Note: this post is about people, not technology.
Let’s imagine for a moment that you’re following someone on Twitter that’s fairly popular in your niche – not a star, mind you, but someone with a couple thousand followers. Someone like Gary Bernhardt or Phil Sturgeon.
One fine day, the person you follow tweets something interesting, thought or discussion provoking, or perhaps incorrect, and you find yourself wanting to reply.
Now for the trick question: do you reply?
If you do, you might be one of tens (or hundreds) of people saying the same thing, effectively flooding and annoying the target. But if you don’t, your possibly unique and interesting feedback won’t get heard. It’s not that unique, you decide, and you weren’t asked directly, why bother…
So you can either be apathetic or troll. Your choice.
What if you’re on the receiving side – you’re the big fish and get hundreds of replies to every other tweet you send? You can either ignore them (except from the people you know and maybe follow yourself), effectively making Twitter a broadcast medium ala RSS, or actually try to strike conversation with all the people replying to you, wasting a lot of time.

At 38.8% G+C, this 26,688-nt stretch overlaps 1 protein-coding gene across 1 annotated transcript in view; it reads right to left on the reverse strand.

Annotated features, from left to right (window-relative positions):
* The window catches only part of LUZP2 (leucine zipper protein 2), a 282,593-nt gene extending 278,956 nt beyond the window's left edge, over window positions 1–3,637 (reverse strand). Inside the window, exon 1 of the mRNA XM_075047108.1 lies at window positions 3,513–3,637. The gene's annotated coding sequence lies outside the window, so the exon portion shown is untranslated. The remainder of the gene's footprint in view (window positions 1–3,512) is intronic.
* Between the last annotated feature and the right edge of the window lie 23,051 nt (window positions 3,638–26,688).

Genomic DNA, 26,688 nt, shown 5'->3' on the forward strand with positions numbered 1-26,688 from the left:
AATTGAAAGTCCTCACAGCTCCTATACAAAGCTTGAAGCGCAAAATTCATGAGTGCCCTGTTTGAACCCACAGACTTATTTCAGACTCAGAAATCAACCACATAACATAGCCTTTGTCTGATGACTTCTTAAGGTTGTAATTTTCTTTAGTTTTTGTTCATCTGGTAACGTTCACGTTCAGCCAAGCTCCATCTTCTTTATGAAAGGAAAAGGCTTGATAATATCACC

So you either use Twitter as RSS (with a few notable exceptions) or waste a lot of time and probably get annoyed a lot to boot. Your choice.
Beyond a few thousand followers, Twitter just doesn’t scale for conversations. You can either reach a big crowd or actually talk to a small number of people, but not both.
Blogs, Facebook or Google+ actually don’t have this problem. Why? Because, when commenting on someone’s post, you can see all the other comments. It’s up to you to decide whether you’re contributing something meaningful or meetoo-ing.
On Twitter, there’s no way to do that.